*This post is part of ACSblog’s symposium regarding the 50th anniversary of the Voting Rights Act of 1965.
You may be tempted not to think too deeply about the Fifth Circuit’s decision yesterday, affirming that Texas’s photo ID law disparately burdens Black and Latino voters and thus violates Section 2 of the Voting Rights Act. Perhaps you just want to celebrate the result: that ‒ unless appellate review dictates otherwise ‒ Texas’s discriminatory law will be reformed. Or, maybe you are tired of hearing about Texas this week. On Monday, our attorney general, Ken Paxton, was indicated for securities fraud (oops) and on Tuesday, former governor Rick Perry failed to make the cut for the first GOP debate (famously, oops).
But the Fifth Circuit’s opinion underscores truths about voting in Texas that, like the Lone Star State itself, cast an oversized shadow on election law and policy nationwide.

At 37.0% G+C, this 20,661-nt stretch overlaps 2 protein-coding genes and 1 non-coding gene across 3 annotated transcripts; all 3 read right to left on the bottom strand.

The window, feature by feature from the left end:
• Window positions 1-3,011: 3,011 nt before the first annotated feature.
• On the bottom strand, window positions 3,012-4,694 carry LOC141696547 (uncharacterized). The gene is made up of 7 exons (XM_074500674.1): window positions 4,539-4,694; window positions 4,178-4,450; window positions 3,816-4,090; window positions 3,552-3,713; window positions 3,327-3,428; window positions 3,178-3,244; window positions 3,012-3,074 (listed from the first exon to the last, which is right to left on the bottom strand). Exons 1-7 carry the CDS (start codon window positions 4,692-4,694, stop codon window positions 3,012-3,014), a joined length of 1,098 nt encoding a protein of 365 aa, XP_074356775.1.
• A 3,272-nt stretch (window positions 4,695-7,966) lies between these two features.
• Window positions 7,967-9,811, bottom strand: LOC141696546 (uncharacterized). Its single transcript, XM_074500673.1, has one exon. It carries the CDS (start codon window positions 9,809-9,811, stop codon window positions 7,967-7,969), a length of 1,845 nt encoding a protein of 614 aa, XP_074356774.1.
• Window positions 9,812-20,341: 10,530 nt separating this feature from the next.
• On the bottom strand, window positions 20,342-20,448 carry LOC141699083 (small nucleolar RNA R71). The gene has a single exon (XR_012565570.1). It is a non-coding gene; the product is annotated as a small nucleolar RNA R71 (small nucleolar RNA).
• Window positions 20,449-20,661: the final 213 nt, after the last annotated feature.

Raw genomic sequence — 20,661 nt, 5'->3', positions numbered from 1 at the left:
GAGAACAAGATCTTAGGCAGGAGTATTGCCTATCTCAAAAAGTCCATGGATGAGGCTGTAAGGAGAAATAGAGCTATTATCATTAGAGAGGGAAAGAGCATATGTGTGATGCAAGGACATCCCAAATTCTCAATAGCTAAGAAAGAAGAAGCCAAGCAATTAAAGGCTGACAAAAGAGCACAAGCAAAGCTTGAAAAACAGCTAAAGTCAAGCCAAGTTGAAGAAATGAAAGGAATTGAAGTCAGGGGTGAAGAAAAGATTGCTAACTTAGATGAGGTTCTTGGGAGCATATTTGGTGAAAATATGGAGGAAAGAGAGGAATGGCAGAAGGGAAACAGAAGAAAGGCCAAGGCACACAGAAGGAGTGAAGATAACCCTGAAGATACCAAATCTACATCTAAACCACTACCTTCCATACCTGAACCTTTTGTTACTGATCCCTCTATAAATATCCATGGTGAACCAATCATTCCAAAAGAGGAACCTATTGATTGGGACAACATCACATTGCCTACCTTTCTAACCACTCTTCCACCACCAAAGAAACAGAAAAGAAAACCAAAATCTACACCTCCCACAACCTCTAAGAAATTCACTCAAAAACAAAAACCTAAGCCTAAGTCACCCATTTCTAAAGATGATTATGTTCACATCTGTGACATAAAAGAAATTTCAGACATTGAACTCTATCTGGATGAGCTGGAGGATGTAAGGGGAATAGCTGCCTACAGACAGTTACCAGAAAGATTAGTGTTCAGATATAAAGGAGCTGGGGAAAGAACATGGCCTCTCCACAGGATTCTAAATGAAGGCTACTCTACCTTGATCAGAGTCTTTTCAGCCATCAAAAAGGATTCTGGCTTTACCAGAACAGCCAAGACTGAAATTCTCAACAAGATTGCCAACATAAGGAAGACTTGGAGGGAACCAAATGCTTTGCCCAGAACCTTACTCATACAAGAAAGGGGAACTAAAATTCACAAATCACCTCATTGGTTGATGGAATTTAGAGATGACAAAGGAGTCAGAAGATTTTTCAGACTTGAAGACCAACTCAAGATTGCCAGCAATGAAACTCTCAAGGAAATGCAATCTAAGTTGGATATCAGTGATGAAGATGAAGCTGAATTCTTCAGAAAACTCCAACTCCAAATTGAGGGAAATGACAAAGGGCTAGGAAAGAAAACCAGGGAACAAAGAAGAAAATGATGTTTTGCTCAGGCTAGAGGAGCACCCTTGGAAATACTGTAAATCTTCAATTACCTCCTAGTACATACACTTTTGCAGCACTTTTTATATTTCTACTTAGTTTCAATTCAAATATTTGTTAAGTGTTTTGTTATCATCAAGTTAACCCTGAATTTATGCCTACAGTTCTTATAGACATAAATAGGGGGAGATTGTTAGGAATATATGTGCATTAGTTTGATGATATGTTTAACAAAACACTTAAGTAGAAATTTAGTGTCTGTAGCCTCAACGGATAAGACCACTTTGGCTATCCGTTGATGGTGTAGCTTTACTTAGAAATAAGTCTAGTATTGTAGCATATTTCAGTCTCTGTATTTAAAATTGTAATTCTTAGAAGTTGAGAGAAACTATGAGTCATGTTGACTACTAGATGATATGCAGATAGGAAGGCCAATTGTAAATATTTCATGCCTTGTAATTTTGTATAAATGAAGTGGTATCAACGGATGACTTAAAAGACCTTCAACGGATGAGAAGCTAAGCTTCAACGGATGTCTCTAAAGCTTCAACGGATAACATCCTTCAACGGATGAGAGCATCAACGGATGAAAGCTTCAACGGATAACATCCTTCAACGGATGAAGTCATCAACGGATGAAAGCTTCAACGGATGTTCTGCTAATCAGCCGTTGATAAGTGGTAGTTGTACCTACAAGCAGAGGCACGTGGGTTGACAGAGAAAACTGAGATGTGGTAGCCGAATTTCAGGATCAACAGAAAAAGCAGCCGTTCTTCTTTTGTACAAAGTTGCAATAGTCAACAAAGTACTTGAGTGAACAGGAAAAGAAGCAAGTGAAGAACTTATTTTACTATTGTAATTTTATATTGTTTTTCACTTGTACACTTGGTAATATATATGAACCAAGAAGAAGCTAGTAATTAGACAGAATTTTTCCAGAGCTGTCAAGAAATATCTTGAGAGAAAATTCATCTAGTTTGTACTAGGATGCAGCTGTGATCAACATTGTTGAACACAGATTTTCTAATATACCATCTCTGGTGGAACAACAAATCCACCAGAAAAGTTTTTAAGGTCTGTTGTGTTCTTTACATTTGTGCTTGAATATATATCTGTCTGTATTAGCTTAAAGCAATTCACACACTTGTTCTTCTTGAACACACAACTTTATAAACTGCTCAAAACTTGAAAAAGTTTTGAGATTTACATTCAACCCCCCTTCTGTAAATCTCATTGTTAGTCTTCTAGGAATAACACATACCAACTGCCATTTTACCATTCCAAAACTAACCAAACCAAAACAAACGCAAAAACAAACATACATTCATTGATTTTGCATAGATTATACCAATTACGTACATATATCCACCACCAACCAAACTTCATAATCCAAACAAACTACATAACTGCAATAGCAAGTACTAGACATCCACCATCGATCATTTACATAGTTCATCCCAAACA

To start: As the court recognizes, numerous empirical studies confirm that increasing the cost of voting decreases turnout. This is particularly true for low-income citizens who are, in the Fifth Circuit’s words, the “most cost sensitive.” The Texas photo ID law operates to impose severe burdens upon the poor, who are wildly less likely to have one of a few types of IDs that satisfy Texas’s law such as a driver’s license or passport, and cannot afford the necessary underlying documentation. As one voter put it during trial, before paying $42 for a birth certificate so she could get an ID, she had to weigh the significant costs to her family, explaining that “we couldn’t eat the birth certificate, and we couldn’t pay rent with the birth certificate.” Understandably, most people in that situation will not vote. The rent is too damn high.
Moreover, as the Fifth Circuit detailed, due to historical discrimination, Black and Latino Texans are, on average, less likely to graduate from high school, more likely to be unemployed, and more likely to be in poor health. These factors lead to wide income gaps — 29 percent of Blacks and 33 percent of Latinos live below the poverty line, compared to just 12 percent of Anglos. This means that the ID law’s burdens on poor voters are disparately felt by communities of color.